Why Study at a Mature Age? An Analysis of the Private Returns to Universtity Education in Australia
Using data from the 2001 Australian Census of Population and Housing, this article estimates private rates of return to university education at the bachelor degree level for males and females, and determines the age threshold when studying for university qualifications becomes no longer worthwhile. Employing a methodology analogous to Borland (2002), the results indicate that the rates of return for individuals undertaking three year university degrees at the median commencement age of 19 years are 24.8 per cent for males and 20.6 per cent for females; and that returns continue to outperform share market investments right up until males begin their studies in their late thirties and females, much later, in their mid fifties. This article has important policy implications for the problems associated with skilled-labour shortages and the ageing population. Greater subsidizing of tuition fees and extension of the retirement age are suggested to make the education investment of mature age individuals even more profitable.
|Date of creation:||2006|
|Date of revision:|
|Contact details of provider:|| Postal: 35 Stirling Highway, Crawley, W.A. 6009|
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Web page: http://www.business.uwa.edu.au/school/disciplines/economics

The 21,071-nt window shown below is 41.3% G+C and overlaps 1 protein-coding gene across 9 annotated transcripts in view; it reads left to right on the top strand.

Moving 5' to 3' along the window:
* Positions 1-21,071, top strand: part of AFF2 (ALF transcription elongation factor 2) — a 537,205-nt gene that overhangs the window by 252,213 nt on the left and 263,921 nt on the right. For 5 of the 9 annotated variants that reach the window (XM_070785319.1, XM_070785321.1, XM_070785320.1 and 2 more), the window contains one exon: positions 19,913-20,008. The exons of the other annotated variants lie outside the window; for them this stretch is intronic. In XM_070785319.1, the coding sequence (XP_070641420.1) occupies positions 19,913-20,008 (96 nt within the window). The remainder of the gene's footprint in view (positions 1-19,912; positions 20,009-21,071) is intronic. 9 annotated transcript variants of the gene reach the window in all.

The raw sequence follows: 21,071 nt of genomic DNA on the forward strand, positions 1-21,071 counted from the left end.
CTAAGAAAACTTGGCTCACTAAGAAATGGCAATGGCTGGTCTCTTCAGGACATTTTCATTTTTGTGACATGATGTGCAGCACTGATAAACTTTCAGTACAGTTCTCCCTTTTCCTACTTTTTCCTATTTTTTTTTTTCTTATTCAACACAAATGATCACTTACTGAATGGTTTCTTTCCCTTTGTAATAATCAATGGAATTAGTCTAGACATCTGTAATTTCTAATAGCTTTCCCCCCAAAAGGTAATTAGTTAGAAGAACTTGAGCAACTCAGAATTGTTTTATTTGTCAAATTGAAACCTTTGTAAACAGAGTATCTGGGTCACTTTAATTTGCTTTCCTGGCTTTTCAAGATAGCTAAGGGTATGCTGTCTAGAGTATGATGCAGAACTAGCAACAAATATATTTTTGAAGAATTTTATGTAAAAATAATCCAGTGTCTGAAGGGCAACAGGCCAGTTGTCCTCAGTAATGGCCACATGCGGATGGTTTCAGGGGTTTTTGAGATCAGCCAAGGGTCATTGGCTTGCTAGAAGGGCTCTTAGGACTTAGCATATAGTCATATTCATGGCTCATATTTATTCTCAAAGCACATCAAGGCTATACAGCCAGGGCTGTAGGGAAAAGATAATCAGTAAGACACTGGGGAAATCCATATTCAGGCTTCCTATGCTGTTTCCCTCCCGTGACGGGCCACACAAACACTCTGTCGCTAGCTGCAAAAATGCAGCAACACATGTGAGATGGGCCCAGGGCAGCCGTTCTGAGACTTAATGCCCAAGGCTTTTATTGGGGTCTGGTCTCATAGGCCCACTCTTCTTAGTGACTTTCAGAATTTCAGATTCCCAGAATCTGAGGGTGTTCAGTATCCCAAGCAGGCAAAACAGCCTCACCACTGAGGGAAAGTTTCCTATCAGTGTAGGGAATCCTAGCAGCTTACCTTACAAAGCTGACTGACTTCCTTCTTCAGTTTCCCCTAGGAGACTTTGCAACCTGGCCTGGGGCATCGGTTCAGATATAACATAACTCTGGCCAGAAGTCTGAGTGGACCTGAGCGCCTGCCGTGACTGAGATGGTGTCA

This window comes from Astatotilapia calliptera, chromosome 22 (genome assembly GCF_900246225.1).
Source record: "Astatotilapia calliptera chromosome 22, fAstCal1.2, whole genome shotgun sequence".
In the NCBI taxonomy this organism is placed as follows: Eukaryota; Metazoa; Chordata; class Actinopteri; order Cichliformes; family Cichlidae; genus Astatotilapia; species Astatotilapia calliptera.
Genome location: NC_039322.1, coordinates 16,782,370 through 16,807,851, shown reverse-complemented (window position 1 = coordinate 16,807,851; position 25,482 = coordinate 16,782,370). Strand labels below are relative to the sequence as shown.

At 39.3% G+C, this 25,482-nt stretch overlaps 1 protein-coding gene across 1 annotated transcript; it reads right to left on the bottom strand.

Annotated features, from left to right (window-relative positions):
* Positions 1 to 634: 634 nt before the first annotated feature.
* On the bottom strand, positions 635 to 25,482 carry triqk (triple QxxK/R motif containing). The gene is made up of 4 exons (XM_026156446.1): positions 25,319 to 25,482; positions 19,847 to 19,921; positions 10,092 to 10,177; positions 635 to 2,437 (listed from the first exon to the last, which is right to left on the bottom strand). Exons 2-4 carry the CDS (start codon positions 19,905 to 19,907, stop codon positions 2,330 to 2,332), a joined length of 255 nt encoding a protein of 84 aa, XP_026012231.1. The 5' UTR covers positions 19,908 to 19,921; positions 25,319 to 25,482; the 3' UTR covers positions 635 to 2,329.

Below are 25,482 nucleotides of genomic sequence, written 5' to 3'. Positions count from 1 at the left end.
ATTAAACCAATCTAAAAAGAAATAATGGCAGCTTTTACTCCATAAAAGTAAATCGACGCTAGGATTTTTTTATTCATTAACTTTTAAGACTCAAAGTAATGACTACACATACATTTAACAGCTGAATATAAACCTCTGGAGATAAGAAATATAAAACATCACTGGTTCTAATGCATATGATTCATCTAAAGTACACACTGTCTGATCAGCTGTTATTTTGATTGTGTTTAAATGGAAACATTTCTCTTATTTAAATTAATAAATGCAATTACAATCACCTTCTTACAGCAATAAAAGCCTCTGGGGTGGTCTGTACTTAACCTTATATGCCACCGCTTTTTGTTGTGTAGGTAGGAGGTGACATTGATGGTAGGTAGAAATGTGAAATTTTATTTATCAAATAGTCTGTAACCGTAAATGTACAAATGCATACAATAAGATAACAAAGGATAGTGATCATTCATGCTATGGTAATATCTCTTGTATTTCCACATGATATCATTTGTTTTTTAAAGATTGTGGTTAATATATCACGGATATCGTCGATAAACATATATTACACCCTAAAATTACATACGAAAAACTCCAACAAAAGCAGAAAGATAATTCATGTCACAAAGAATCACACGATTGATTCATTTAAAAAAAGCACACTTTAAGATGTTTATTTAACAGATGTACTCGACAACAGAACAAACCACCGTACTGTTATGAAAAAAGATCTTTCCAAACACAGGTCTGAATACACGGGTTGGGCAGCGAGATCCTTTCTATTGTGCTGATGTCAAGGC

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- E. Paul Durrenberger, 2005. "Labour," Chapters, in: A Handbook of Economic Anthropology, chapter 8 Edward Elgar Publishing.
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- Jeff Borland, 2002. "New Estimates of the Private Rate of Return to University Education in Australia," Melbourne Institute Working Paper Series wp2002n14, Melbourne Institute of Applied Economic and Social Research, The University of Melbourne.
- Productivity Commission, 2005. "Economic Implications of an Ageing Australia," Labor and Demography 0506001, EconWPA.
- Austen, S & Giles, Margaret, 2003. "The Likely Effects of Ageing on Women's Involvement in the Paid Workforce," Australian Bulletin of Labour, National Institute of Labour Studies, vol. 29(3), pages 257-278.
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